Thomas Merton: We are not meant to resolve all contradictions but to live with them and rise above them and see them in the light of exterior and objective values which make them trivial by comparison.

 

*

http://www.bing.com/images/search?q=images+thomas+merton&qpvt=images+thomas+merton&FORM=IGRE#view=detail&id=63922855E5D545209A7F30E741A2945D5DCFE20B&selectedIndex=58

*

*

http://www.qotd.org/search/search.html?aid=6683&page=7

*

http://en.wikipedia.org/wiki/Thomas_Merton

Thomas Merton, O.C.S.O. (January 31, 1915 – December 10, 1968) was an American Catholic writer and mystic. A Trappist monk of the Abbey of Gethsemani, Kentucky, he was a poet, social activist, and student of comparative religion. In 1949, he was ordained to the priesthood and given the name Father Louis.

Merton wrote more than 70 books, mostly on spirituality, social justice and a quiet pacifism, as well as scores of essays and reviews, including his best-selling autobiography, The Seven Storey Mountain (1948), which sent scores of World War II veterans, students, and even teenagers flocking to monasteries across the US, and was also featured in National Reviews list of the 100 best non-fiction books of the century. Merton was a keen proponent of interfaith understanding. He pioneered dialogue with prominent Asian spiritual figures, including the Dalai Lama, the Japanese writer D.T. Suzuki, and the Vietnamese monk Thich Nhat Hanh. Merton has also been the subject of several biographies.

*

Legacy

Marker commemorating Thomas Merton in Downtown Louisville, Kentucky

Merton’s influence has grown since his death and he is widely recognized as an important 20th-century Catholic mystic and thinker. Interest in his work contributed to a rise in spiritual exploration beginning in the 1960s and 1970s in the United States. Merton’s letters and diaries reveal the intensity with which their author focused on social justice issues, including the civil rights movement and proliferation of nuclear arms. He had prohibited their publication for 25 years after his death. Publication raised new interest in Merton’s life.  The Abbey of Gethsemani benefited from the royalties of Merton’s writing. In addition, his writings attracted much interest in Catholic practice and thought, and in the Cistercian vocation.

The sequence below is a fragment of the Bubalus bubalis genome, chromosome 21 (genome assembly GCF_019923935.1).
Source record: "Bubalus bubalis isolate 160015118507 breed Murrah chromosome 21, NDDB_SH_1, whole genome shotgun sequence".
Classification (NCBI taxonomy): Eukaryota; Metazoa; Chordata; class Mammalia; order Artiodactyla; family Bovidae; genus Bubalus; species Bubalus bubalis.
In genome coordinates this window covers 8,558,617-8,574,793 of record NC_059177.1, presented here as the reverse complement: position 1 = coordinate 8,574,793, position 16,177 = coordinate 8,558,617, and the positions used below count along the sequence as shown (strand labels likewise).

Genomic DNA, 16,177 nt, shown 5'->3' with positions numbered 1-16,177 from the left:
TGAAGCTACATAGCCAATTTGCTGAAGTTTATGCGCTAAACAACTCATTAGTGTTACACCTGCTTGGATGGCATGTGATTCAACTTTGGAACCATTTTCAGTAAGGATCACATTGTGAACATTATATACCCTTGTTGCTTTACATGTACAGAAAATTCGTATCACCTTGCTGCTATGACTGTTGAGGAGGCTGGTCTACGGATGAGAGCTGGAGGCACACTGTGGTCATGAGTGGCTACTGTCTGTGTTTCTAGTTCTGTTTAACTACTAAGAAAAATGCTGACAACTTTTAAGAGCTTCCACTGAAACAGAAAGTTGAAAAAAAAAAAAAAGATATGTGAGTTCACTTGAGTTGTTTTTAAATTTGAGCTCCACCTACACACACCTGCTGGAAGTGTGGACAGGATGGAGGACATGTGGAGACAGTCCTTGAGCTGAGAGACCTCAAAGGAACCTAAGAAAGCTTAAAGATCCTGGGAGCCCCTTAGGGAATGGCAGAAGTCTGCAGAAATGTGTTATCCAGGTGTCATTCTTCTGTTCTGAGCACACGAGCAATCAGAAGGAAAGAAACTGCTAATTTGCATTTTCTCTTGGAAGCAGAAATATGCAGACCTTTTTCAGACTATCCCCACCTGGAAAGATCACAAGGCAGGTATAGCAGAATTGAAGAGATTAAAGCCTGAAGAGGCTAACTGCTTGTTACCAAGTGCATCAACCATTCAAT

In recognition of Merton’s close association with Bellarmine University, the university established an official repository for Merton’s archives at the Thomas Merton Center on the Bellarmine campus in Louisville, Kentucky.

 

Advertisements
This entry was posted in Uncategorized. Bookmark the permalink.

Leave a Reply

Fill in your details below or click an icon to log in:

WordPress.com Logo

You are commenting using your WordPress.com account. Log Out / Change )

Twitter picture

You are commenting using your Twitter account. Log Out / Change )

Facebook photo

You are commenting using your Facebook account. Log Out / Change )

Google+ photo

You are commenting using your Google+ account. Log Out / Change )

Connecting to %s